When some distant cousins she’s never met die in a car accident and leave her their child, everything she thought she knew about herself turns upside down. Nice! Did I mention Harold Ramis plays her crotchety businessman boyfriend? We know they’re equally work-obsessed because they have separate phone lines on either side of the bed and sex takes them under a minute. Oh, and their apartment is a cold, carpeted, geometrically furnished, paintings-of-triangles-on-the-walls, white lacquered palace. Saddled with the baby, J.C. quickly finds that she can no longer be the Tiger Lady, enjoy the crotchety boyfriend or feel okay about all the sharp edges in her living space. Turns out you can’t have it all… or so it would seem. A whimsical move to the boondocks of Vermont redefines the question of how to balance career and family (cue requisite city-mouse montage, followed by a solid J.C.-can-still-be-a-businesswoman-even-in-the-country third-act epiphany). Added bonus: much like Housesitter, the pastoral setting of the second half of this movie is to die for. Her rambling farmhouse and small-town neighbors are brimming with charm, but it’s especially pleasurable because the entire first half of the movie takes place in the mean streets of New York City. To watch this movie is to experience the best of both worlds – some might say, just like J.C.


This is right after they "fake" kiss!

Drive Me Crazy – This is by far the toughest sell when trying to convince smart, normal humans to like the movies on my list. But let me give it a shot. Drive Me Crazy is a seemingly-forgettable teen comedy starring Melissa Joan Hart and a pre-Entourage Adrian Grenier. Those of you who are familiar with this film know that it falls into the same genre as Housesitter. Melissa Joan is the most popular girl in high school, and Adrian is her rebellious, alternative next-door neighbor. They were childhood best friends but then, as Melissa Joan puts it, “Junior High happened” and now they kind of hate each other.

Of course, when they both get dumped on the same day and neither has a date for the really important upcoming dance, they see that the ideal solution is right next door: pretend to date and drive their exes crazy. Hence the title (sort of. I actually don’t really get the title. Shouldn’t it be Drive Them Crazy? Maybe it makes sense because they supposedly drive each other crazy, but as I’ll explain, they actually like each other a lot, so… no. It did allow for a glorious tie-in with the Britney Spears song, though, so let’s move on). This movie has quirks, particularly when it comes to the dialogue: Melissa Joan’s best friend speaks in fake-tabloid headlines and it’s not always clear the actors understand the meaning of the words they’re saying. It’s all part of the atypical charm we’re dealing with here.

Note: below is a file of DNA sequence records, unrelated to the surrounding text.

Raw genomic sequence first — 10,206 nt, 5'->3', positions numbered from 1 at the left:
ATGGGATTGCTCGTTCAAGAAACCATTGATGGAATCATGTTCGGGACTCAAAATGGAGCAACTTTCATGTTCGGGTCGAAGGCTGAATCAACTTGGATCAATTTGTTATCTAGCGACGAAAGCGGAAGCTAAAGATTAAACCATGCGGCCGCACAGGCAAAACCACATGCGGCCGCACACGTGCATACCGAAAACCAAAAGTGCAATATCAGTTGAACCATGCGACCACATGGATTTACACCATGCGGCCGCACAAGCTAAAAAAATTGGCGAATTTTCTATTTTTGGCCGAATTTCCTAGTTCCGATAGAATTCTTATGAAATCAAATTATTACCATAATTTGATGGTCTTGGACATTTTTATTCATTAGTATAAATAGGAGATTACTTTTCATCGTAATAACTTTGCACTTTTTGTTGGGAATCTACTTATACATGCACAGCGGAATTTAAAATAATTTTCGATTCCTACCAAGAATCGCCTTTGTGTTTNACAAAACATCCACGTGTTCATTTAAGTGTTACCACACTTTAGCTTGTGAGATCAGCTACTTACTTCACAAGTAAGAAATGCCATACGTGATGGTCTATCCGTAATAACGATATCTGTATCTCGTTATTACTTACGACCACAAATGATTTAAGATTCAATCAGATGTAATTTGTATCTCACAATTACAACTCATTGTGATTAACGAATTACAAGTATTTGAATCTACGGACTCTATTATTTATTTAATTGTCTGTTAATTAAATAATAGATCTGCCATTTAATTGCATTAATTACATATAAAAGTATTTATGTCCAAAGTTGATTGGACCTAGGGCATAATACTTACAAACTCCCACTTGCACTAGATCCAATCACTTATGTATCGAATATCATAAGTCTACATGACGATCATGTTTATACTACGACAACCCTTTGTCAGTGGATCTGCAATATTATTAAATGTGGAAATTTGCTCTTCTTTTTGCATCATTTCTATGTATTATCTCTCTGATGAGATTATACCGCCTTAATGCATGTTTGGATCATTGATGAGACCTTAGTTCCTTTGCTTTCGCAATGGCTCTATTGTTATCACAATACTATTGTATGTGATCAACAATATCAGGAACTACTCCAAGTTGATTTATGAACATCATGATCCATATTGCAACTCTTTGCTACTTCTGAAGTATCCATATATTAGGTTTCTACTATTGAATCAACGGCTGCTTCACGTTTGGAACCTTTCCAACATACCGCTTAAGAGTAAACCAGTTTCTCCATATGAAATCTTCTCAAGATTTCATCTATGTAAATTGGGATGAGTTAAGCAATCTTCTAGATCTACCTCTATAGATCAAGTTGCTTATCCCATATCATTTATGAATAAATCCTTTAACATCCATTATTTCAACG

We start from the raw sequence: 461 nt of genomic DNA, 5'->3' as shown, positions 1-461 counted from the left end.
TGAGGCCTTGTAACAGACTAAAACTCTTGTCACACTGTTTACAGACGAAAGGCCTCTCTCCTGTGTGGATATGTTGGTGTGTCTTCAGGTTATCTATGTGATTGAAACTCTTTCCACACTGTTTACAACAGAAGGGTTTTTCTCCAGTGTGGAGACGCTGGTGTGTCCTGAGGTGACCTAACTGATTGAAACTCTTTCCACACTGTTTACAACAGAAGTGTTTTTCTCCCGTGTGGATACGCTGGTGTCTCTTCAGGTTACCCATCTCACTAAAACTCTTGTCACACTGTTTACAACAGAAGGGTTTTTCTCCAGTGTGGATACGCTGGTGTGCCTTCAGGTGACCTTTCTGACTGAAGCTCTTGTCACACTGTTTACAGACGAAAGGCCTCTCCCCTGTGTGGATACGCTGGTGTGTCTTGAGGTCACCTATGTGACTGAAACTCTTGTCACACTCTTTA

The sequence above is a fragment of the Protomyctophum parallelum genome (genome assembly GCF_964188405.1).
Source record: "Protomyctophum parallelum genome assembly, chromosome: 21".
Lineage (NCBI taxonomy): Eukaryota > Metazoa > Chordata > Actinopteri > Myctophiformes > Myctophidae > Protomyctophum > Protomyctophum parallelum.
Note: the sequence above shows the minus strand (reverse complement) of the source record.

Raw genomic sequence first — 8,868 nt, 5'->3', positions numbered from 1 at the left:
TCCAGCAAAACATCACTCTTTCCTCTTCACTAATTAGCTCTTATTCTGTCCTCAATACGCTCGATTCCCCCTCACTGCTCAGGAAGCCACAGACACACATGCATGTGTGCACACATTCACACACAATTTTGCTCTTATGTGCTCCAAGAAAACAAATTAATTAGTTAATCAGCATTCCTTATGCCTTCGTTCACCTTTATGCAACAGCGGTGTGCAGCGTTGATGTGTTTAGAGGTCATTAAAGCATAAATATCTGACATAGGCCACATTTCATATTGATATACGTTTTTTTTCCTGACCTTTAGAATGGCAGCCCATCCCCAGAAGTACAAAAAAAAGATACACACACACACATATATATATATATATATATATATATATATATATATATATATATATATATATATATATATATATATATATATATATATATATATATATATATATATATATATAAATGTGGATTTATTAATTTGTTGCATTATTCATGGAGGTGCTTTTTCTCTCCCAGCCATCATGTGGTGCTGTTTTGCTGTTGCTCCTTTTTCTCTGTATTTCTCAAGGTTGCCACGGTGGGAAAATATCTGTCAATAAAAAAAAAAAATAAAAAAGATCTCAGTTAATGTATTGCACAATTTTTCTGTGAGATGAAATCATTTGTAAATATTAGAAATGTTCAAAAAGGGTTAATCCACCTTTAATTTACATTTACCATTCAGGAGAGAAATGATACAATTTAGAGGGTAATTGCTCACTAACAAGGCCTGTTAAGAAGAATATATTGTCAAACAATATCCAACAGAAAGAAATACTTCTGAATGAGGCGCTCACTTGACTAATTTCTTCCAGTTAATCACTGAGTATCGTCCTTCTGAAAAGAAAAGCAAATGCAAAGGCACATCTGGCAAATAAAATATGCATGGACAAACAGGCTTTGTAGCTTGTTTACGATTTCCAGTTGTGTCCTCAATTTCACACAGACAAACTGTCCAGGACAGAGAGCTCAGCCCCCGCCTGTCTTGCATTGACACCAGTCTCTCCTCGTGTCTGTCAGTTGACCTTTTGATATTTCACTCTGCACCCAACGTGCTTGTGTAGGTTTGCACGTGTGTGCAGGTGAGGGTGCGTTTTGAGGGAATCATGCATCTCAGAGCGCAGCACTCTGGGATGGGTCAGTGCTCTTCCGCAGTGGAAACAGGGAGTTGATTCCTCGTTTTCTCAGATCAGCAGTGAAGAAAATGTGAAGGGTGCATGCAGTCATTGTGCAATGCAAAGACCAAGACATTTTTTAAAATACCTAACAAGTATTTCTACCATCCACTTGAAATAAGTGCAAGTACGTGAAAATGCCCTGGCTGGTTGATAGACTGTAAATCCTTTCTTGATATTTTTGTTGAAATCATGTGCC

The story plays out with the usual teen hijinks and amusing side-plots, but what is really special about this movie for me is that it is one of the only teen comedies I have ever seen that accurately depicts modern high school cliques and their members. It was a brilliant choice on the part of the screenwriter to make Adrian alternative instead of a classic nerd. He’s too hot for us to believe him as a loser anyway. Plus, this way we get a smart, confident male lead who has edge (by teen comedy standards). The second impressive decision was in the crafting of Melissa Joan’s character. Shocker of all shockers – she isn’t a bitch! At all! She’s a cool, nice, smart popular girl. Yes, she’s a bit shallow, and yes, she cares too much about a stupid dance, but she’s also industrious, funny, and extremely self-assured.

She has real problems, too – a deadbeat dad, played with aplomb by Seventh Heaven‘s very own Reverend Camden. Oh, and she’s nice to the other kids in her grade, including the not-so-popular ones. She’s the type of girl who can pal around with whoever she’s seated next to in class. There’s none of that movie-cliche mean-girl stuff going on which, frankly, I never found that realistic. It’s not like my high school was all sunshine and holding hands – people mostly just hung out with their own friends. And that’s how Drive Me Crazy depicts it, too, but in such a way that you still buy the fact that it’s a really big deal that two kids from different social groups would date each other. Finally, Melissa Joan and Adrian actually get along. The movie doesn’t waste time having them hate each other. The second they agree to this ruse, they’re old friends again. Throw in binge-drinking, pranks, and a childhood treehouse, and you’d be “crazy” (see what I did there?) not to love this film.

The moral of the story: any movie involving an elaborate plot to get back your ex or an unexpected move to the country is a wonderful movie by my standards. Ideally, some combination of the two. Now go update your Netflix queue! In private!

Featured image via visualphotos.com, Housesitter images via muppet.wikia and zipandakick, Baby Boom image via homevideos, Drive Me Crazy image via contactmusic